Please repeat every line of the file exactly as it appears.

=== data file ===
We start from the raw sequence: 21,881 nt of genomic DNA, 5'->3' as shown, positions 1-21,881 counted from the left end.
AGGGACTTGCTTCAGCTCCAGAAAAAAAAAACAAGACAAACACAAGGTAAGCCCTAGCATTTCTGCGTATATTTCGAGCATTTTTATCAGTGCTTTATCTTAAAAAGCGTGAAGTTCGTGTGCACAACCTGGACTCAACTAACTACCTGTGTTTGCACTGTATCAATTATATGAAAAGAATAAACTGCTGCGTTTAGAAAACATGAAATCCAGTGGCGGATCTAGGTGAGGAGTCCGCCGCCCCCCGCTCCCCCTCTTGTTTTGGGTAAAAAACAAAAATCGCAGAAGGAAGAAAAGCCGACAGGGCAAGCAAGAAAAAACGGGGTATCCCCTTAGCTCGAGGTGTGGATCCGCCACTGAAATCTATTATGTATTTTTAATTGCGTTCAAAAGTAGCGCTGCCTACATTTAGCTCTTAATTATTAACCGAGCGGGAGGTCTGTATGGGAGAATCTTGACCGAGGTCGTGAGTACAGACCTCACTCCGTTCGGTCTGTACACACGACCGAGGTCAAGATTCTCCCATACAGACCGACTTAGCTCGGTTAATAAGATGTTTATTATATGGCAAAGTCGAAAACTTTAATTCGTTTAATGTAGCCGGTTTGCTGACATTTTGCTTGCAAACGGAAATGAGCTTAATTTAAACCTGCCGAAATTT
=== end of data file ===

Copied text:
We start from the raw sequence: 21,881 nt of genomic DNA, 5'->3' as shown, positions 1-21,881 counted from the left end.
AGGGACTTGCTTCAGCTCCAGAAAAAAAAAACAAGACAAACACAAGGTAAGCCCTAGCATTTCTGCGTATATTTCGAGCATTTTTATCAGTGCTTTATCTTAAAAAGCGTGAAGTTCGTGTGCACAACCTGGACTCAACTAACTACCTGTGTTTGCACTGTATCAATTATATGAAAAGAATAAACTGCTGCGTTTAGAAAACATGAAATCCAGTGGCGGATCTAGGTGAGGAGTCCGCCGCCCCCCGCTCCCCCTCTTGTTTTGGGTAAAAAACAAAAATCGCAGAAGGAAGAAAAGCCGACAGGGCAAGCAAGAAAAAACGGGGTATCCCCTTAGCTCGAGGTGTGGATCCGCCACTGAAATCTATTATGTATTTTTAATTGCGTTCAAAAGTAGCGCTGCCTACATTTAGCTCTTAATTATTAACCGAGCGGGAGGTCTGTATGGGAGAATCTTGACCGAGGTCGTGAGTACAGACCTCACTCCGTTCGGTCTGTACACACGACCGAGGTCAAGATTCTCCCATACAGACCGACTTAGCTCGGTTAATAAGATGTTTATTATATGGCAAAGTCGAAAACTTTAATTCGTTTAATGTAGCCGGTTTGCTGACATTTTGCTTGCAAACGGAAATGAGCTTAATTTAAACCTGCCGAAATTT